John Wood speaks out about his battle with shingles

John Wood is one of Australia’s most widely loved actors. But the Gold Logie winner hasn’t always led such a
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John Wood is one of Australia’s most widely loved actors. But the Gold Logie winner hasn’t always led such a charmed life: he has endured the excruciating pain of shingles not once, but twice.

“The first time I had shingles as a teenager, which is very rare,” he said.

“The pain was so debilitating I was bedridden for 13 weeks and dropped out of school as a result”.

Shingles is most often recognised as a painful rash or series of blisters, isolated to one side of the body.

However, it’s far more than “just a rash”; up to 50% of sufferers over 50 will go on to experience the nerve pain known as post-herpetic neuralgia (PHN).1

“You never forget the pain,” said John. “That was my greatest worry when I got shingles again, while filming Blue Heelers in my fifties”.

John, now eager to ensure nobody else has to endure the same agony he did, has some powerful advice for those of us over 60: talk to your doctor.

Shingles can have a devastating impact on quality of life, especially if left unchecked.

Shingles – caused when the chickenpox virus reactivates later in life – affects roughly one in every three adults.2 A staggering 97% of people have been exposed to this virus, meaning the majority of the population is at risk.3

This often-debilitating condition can be extremely difficult to treat, lasting up to 3.5 years4, which can severely affect the sufferer’s quality of life.3

“I want to make sure that those at highest risk – people over 60 – know about the potential pain and suffering that shingles can cause and have a conversation with their doctor about their risk”.

Take the first step today – click below to learn more:

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Now John, with the support of Chronic Pain Australia, is lending his voice to a new awareness campaign for over 60s.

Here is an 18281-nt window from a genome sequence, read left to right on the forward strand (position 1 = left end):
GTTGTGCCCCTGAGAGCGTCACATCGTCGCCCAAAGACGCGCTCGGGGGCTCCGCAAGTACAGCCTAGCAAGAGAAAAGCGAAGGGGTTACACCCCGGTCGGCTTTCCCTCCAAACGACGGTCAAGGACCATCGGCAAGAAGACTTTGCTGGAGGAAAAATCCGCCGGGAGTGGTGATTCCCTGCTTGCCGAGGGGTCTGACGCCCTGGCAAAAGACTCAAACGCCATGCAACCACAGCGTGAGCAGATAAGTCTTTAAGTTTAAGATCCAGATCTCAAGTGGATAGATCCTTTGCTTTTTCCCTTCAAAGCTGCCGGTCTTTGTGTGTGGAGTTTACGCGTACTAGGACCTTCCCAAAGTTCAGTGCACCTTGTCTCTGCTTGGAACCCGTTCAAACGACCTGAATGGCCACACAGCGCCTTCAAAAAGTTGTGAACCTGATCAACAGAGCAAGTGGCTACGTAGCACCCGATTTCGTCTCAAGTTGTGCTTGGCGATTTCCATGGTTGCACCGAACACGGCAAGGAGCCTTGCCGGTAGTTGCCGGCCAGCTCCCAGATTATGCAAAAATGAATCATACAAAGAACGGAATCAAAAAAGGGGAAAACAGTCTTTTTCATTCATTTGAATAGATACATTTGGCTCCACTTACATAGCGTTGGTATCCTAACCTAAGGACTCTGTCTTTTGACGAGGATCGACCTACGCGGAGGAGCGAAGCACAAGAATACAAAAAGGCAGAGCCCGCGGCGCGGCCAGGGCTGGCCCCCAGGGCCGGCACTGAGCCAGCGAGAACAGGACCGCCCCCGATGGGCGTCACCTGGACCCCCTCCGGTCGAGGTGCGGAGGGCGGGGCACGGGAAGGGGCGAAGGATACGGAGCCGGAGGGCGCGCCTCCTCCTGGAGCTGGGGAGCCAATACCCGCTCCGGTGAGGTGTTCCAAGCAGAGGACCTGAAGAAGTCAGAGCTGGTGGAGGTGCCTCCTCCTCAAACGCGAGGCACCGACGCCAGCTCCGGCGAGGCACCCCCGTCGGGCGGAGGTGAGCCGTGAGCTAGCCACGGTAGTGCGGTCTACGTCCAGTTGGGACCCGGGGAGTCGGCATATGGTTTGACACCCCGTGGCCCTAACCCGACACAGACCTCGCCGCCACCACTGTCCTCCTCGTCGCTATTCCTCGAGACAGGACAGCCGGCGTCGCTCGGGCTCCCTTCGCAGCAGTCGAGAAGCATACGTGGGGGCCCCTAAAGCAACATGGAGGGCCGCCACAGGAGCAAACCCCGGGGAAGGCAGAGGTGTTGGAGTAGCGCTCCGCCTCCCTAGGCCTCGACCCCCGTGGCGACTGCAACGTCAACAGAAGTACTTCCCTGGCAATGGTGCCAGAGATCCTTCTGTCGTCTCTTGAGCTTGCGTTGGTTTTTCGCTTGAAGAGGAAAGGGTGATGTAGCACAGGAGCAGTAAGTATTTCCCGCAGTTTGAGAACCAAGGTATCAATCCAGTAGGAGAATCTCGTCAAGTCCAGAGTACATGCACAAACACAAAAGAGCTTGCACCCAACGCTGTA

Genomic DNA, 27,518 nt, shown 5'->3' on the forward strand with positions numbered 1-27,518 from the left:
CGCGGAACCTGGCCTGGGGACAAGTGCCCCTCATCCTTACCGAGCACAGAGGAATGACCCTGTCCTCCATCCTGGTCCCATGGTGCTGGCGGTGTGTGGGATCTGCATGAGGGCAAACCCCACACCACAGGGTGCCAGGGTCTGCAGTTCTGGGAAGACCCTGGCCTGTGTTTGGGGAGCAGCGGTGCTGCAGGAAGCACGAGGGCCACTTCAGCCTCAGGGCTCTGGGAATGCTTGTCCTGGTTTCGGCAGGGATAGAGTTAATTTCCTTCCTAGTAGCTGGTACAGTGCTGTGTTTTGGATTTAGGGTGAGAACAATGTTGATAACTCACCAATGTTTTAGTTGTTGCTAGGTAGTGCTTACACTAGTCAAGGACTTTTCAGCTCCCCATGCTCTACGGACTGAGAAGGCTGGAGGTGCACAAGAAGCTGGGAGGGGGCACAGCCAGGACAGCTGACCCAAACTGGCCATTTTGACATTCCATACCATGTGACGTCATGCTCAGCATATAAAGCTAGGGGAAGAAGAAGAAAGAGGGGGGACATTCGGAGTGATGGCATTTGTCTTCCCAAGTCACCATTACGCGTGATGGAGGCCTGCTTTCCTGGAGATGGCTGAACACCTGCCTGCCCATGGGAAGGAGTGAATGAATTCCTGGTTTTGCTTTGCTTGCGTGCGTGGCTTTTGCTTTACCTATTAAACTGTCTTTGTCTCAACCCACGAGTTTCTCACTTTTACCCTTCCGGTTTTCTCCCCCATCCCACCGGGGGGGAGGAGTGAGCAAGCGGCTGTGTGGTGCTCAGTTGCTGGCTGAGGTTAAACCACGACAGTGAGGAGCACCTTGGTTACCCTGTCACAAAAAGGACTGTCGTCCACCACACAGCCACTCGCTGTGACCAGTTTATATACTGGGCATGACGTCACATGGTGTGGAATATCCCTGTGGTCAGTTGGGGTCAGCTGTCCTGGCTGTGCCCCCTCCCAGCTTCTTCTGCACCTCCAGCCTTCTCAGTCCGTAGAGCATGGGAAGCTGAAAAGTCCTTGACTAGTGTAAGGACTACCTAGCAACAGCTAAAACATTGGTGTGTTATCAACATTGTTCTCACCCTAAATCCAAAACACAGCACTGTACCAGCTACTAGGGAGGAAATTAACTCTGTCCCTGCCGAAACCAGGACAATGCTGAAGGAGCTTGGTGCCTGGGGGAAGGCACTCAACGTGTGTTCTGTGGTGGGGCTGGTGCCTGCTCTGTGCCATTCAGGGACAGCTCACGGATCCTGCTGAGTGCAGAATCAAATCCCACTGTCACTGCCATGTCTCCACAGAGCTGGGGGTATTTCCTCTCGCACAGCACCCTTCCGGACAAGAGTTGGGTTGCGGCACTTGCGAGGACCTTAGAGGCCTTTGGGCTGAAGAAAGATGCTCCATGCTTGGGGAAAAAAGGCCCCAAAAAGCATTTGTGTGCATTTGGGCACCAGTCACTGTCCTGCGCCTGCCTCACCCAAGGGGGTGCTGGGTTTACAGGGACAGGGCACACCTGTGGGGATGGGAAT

Don’t Shhh Shingles encourages Australians over 60s to take that small but vital step: next time you see your doctor, simply ask about it.

Worryingly, although 73 per cent of those surveyed were concerned about the impact shingles could have on their life, three out of four have never discussed it with their doctor, and only 4 per cent consider themselves at high risk.5

“There is still a low level of understanding of shingles risk among older Australians,” says John Litt, Associate Professor of General Practice at Flinders University.

“Shingles can often present itself with vague symptoms such as mild to severe pain in a particular area, or a rash on part of the body. People may dismiss these symptoms as minor or temporary until it is too late to treat, and nerve damage begins before the rash appears”.

“Older Australians need to be better informed about their risk of shingles by speaking with their doctor”.

For more information, visit www.shingles.com.au or talk to your doctor.

Have you (or somebody you know) suffered from shingles? If not: have you prepared yourself for the possibility? Have you spoken with your doctor about your own level of risk?

 

This post is sponsored by bioCSL in support of the “Don’t Shhh Shingles” public health education campaign. It was written as we feel it delivers valuable insights into a subject important to the Starts at 60 community.

For more information, please visit www.shingles.com.au

REFERENCES

  1. Zostavax® Product Information
  2. Harpaz R et al. 2008. Prevention of Herpes Zoster Recommendations of the Advisory Committee on Immunization Practices (ACIP). MMRW; 57 (RR-5):1-30.
  3. Stein AN et al. 2009. Herpes zoster burden of illness and health care resource utilisation in the Australian population aged 50 years and older. Vaccine;27:520-529
  4. Serpell et al. 2014. Burden of post-herpetic neuralgia in a sample of UK residents aged 50 years or older: findings from the zoster quality of life (ZQOL) study. Health and Quality of Life Outcomes 2014, 12:92 [Online] Available at: http://www.hqlo.com/content/12/1/92, last accessed 8 October 2015
  5. Galaxy Research. 2015. Shingles Study.

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